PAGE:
There are few ways in which you can add Python to Windows PATH. In this post, I’ll share with you two methods that you can use to add Python to Windows path:
- Via the installation of a recent version of Python; and
- Manual insertion of the paths
But why would you want to add Python to Windows path in the first place?
Well, if you try to install a Python package using PIP for example, you may get the following error in the Windows Command Prompt:
‘pip’ is not recognized as an internal or external command, operable program or batch file
To overcome this error, you may apply any of the two methods described below.
Method#1: Install a recent version of Python
You can easily add Python to Windows path by downloading a recent version of Python, and then checking the box to ‘Add Python to PATH’ during the installation.
Before you proceed, you may choose to uninstall the previous version of Python if needed.
In my case, the latest version of Python that was available to download was version 3.7.1.
In the Python installation box, just check the box to add Python to PATH as below:
Finish the installation, and you should be good to go.
Alternatively, you may manually insert the paths into the Environment variables.
Method#2: Manually add Python to Windows Path
If you wish to stick with your previous version of Python, you may apply the steps below to manually add Python to Windows path.
Note that I’ll be using Windows 10 to demonstrate the steps, but similar principles would apply for previous versions of Windows.
Step 1: Get to the Windows Environment Variables screen
To get to the Windows Environment Variables screen, where you can add new paths, simply right click on the ‘This PC‘ icon. Then select ‘Properties.‘
Next, click on the ‘Advanced system settings‘
Finally, click on the ‘Environment variables…‘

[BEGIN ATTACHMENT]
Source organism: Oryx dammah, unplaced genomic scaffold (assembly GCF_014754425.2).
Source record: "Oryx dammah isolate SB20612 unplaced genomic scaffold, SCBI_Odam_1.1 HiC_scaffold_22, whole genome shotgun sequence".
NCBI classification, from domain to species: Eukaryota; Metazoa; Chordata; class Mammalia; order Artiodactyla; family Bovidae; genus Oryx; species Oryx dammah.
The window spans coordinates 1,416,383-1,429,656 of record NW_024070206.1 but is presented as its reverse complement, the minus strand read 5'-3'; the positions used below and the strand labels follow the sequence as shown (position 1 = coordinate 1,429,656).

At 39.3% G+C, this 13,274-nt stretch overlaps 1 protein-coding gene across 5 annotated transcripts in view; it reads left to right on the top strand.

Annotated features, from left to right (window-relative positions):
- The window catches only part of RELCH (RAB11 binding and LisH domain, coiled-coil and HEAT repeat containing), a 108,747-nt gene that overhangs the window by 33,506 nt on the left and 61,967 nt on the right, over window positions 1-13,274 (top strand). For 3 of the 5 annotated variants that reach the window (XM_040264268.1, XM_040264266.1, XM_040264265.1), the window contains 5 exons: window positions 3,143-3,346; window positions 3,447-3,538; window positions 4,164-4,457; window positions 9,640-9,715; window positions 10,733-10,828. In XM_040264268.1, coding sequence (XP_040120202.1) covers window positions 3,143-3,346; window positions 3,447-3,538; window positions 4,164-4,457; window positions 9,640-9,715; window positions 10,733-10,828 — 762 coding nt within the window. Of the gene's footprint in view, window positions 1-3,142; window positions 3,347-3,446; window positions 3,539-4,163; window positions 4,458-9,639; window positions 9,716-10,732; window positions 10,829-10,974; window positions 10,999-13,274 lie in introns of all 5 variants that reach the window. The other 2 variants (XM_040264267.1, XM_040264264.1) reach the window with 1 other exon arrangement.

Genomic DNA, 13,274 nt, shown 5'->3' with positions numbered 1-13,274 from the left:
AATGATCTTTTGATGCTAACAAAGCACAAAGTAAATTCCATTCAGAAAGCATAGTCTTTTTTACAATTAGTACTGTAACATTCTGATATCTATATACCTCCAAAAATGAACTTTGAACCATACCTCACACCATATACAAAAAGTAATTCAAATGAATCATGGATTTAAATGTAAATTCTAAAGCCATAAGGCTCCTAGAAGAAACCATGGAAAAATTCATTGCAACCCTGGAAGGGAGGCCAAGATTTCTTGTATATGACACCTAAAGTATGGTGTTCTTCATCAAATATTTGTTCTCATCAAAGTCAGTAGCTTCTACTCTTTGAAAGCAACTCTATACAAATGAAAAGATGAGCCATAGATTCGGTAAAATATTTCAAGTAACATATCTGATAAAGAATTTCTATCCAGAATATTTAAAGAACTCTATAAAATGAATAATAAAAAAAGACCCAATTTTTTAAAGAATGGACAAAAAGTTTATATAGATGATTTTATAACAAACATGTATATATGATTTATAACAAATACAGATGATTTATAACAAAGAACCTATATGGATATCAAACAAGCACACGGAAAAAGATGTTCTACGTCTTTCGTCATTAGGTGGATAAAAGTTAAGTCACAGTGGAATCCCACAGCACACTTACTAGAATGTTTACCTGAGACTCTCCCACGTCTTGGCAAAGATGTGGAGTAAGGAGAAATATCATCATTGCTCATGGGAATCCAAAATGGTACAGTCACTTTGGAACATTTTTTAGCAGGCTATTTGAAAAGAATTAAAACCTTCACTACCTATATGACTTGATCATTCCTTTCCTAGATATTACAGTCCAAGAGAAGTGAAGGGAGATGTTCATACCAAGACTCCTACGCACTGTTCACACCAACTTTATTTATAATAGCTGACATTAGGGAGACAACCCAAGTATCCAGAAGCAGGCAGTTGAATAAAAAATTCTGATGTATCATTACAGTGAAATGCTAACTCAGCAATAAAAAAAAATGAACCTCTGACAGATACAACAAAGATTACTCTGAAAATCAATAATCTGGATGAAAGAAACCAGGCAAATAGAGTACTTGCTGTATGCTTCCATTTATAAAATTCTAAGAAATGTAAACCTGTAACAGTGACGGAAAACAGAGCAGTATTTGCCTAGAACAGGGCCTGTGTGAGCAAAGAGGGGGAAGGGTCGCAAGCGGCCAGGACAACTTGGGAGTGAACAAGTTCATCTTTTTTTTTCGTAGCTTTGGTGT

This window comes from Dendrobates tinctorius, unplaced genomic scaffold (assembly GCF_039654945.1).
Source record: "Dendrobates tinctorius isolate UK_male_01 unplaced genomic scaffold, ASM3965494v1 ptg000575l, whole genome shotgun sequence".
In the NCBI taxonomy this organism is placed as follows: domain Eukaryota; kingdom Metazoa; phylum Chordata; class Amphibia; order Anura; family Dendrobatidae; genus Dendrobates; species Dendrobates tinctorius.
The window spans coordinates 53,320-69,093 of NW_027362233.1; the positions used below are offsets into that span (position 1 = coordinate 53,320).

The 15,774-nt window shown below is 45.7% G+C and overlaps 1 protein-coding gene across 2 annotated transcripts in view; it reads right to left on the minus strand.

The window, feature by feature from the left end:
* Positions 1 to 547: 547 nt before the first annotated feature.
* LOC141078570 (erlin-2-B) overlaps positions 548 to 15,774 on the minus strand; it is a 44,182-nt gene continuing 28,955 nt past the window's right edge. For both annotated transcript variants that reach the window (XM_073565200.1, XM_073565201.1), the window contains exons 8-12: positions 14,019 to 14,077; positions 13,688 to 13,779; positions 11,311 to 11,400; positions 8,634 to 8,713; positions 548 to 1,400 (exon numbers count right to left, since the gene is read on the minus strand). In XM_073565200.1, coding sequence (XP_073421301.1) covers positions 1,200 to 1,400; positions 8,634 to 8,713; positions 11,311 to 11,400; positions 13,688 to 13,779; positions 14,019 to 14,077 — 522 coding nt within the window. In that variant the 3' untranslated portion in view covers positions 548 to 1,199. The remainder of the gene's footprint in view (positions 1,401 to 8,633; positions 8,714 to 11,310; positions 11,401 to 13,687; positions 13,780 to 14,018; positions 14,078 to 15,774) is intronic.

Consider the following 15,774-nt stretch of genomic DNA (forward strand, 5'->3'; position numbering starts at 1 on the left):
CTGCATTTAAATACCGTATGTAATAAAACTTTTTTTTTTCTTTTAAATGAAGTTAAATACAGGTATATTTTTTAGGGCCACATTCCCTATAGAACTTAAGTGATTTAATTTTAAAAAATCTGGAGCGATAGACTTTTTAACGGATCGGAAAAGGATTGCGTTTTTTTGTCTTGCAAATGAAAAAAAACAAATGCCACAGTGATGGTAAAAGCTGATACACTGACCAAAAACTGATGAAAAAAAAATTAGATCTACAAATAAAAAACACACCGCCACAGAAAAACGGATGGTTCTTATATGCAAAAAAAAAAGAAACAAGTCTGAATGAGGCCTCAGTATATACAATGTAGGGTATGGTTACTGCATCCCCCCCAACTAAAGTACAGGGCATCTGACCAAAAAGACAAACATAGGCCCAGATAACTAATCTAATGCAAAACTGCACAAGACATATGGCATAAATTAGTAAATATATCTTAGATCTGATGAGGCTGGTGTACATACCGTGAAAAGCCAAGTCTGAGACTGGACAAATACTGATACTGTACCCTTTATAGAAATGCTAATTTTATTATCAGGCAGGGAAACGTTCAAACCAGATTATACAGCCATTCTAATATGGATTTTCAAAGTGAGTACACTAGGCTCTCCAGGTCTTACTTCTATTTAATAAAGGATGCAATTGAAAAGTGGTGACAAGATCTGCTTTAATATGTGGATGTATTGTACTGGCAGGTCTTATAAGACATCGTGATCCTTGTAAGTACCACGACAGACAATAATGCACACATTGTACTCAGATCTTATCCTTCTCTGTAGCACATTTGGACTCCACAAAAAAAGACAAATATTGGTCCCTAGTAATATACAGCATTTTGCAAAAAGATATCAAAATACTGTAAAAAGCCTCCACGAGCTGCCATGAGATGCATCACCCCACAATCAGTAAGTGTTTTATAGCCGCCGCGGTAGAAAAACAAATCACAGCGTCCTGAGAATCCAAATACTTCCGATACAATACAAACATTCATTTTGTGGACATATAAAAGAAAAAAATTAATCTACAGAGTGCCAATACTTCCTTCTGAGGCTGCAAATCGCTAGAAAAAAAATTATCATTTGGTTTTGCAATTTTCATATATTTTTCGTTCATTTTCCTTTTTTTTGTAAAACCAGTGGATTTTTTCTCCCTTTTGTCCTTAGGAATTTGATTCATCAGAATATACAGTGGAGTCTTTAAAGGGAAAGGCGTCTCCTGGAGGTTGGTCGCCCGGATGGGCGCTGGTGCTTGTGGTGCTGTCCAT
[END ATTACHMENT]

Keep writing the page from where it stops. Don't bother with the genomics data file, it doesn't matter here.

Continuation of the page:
That should take you to the Environment Variables screen, where you can add new paths.
Click on ‘New…‘ which is located under the User variables box.
You should see the following box, which will allow you to add new variables.
Before you type any values, you’ll need to locate the relevant Python paths. The paths that we are interested are:
- The Python application path, which is the folder where you installed your Python; and
- The Python Scripts path. The Scripts folder should be located within the Python application path.
Here is how my Python application path looks like:
And this is how my Python Scripts path looks like:
Now let’s fill the New User Variable box that we saw earlier:
For the Variable name, you may type a name, such as ‘Path’ for example.
For the Variable value, copy the full Python application path, then use semicolon (as highlighted in yellow below), and finally copy the Python Scripts path.
This is how my Variable value would look like:
C:\Users\Doron E\AppData\Local\Programs\Python\Python37-32;C:\Users\Doron E\AppData\Local\Programs\Python\Python37-32\Scripts
Putting all the values together in the New User Variable box:
Press ‘OK’ and you would then see your new Python Path under the ‘User variables’ section. Don’t forget to press ‘OK’ again so that the changes will get implemented.
That’s it! You just added Python to the Windows Path.
You’ll now be able to install Python packages easily, by opening the Windows Command Prompt and then typing:
pip install package name
For example, to install the pandas package, simply type ‘pip install pandas’ and then press Enter:
Your Python package will get installed successfully. Similarly, you may upgrade PIP easily by typing:
python.exe -m pip install --upgrade pip